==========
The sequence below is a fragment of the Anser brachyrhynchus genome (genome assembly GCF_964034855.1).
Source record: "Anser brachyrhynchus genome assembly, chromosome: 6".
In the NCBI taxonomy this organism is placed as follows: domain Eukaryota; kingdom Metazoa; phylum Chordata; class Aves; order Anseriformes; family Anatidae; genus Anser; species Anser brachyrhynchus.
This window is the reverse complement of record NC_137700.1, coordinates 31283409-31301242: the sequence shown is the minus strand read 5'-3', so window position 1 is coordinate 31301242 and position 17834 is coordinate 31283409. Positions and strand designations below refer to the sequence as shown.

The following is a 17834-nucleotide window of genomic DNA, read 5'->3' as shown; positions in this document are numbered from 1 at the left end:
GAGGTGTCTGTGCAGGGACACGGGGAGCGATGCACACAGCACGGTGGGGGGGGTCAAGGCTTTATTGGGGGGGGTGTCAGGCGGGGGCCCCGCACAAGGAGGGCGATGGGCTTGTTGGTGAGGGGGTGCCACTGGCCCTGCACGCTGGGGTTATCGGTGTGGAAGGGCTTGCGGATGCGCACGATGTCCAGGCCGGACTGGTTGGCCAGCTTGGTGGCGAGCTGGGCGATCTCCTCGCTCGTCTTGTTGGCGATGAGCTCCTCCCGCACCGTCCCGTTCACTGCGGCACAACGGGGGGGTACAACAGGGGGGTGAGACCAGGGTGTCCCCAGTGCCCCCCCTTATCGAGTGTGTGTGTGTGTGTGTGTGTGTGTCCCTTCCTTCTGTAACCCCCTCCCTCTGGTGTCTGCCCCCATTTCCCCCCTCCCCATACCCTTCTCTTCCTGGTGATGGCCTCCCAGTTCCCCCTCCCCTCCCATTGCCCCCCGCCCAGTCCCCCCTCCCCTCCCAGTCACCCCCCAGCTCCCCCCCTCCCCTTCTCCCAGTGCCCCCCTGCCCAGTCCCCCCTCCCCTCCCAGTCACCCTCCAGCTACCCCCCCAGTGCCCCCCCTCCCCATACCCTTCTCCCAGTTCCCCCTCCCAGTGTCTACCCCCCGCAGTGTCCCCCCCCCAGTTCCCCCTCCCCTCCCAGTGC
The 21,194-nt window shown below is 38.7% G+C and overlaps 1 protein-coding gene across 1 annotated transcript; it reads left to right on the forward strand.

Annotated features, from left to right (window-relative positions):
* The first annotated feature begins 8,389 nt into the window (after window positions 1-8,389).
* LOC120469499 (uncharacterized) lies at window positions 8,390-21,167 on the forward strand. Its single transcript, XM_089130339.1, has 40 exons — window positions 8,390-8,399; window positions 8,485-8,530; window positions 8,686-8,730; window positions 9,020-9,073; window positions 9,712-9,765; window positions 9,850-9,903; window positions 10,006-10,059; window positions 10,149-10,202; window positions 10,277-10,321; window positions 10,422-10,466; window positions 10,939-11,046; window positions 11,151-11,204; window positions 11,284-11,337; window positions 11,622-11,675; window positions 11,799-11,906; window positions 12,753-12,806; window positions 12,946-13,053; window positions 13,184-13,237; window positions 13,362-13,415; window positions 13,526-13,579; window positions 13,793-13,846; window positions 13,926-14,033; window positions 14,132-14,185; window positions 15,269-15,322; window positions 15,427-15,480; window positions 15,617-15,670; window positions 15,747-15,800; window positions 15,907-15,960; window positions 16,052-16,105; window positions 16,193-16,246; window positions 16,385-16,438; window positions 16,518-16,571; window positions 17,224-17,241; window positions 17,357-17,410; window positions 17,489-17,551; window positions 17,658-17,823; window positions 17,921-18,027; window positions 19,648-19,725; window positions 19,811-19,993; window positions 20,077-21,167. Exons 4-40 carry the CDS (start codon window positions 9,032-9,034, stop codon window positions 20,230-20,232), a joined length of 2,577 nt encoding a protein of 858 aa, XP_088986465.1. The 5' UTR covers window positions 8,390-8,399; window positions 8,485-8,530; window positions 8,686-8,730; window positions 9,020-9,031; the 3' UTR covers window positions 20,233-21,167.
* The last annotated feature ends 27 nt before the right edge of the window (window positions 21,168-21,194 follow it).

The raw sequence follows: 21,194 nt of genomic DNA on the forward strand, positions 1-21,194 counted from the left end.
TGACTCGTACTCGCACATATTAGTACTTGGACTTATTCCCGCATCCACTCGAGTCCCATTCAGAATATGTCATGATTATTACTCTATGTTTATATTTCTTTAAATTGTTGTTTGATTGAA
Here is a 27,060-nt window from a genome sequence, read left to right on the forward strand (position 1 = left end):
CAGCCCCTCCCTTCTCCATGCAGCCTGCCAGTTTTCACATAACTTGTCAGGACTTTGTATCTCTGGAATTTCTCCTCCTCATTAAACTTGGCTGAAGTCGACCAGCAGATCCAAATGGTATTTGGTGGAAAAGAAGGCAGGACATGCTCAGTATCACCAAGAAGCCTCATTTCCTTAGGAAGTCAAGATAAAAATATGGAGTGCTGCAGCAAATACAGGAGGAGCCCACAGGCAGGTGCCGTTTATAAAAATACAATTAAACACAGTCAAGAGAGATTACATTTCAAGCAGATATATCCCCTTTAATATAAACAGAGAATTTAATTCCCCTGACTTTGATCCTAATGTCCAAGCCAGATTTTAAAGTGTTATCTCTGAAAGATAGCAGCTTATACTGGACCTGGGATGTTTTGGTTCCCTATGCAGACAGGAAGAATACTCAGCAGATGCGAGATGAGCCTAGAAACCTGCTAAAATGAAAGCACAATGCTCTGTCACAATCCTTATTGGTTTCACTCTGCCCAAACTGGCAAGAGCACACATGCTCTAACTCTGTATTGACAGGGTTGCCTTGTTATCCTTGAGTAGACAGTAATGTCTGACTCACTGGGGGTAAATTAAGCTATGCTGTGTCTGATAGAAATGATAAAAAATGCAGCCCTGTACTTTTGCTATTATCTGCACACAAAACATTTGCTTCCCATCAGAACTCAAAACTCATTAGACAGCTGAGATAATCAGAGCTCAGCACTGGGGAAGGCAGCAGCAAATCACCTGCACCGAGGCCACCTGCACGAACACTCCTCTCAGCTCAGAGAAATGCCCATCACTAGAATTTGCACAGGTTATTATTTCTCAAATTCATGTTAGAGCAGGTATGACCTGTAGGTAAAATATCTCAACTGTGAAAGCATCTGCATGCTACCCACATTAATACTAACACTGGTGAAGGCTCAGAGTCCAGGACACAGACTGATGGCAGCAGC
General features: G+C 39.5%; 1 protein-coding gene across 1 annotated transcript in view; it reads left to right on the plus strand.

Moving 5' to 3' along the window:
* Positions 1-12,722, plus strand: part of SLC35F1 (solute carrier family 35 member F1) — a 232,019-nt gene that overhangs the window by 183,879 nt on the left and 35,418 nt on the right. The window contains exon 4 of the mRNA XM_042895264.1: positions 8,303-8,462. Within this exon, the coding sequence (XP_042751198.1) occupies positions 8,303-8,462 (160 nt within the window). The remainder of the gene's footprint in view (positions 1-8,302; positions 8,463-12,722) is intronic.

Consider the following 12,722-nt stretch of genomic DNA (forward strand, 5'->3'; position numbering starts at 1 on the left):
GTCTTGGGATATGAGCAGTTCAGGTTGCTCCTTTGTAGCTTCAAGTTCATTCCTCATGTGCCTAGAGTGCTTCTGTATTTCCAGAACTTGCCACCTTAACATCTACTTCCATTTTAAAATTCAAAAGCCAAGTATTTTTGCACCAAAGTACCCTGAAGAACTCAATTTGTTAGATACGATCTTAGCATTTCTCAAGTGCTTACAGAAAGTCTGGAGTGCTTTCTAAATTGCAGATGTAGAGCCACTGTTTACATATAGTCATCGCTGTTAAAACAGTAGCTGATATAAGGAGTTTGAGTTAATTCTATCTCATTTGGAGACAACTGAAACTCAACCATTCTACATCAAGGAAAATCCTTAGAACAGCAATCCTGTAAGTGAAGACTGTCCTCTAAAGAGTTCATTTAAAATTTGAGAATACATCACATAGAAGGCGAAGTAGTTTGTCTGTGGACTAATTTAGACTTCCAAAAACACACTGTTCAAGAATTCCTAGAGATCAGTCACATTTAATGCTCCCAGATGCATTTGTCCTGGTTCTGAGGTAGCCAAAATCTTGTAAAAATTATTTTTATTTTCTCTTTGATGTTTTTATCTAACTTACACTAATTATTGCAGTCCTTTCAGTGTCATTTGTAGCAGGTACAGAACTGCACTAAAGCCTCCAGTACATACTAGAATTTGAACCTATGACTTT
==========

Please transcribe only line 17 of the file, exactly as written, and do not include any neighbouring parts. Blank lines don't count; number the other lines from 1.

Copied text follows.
Moving 5' to 3' along the window: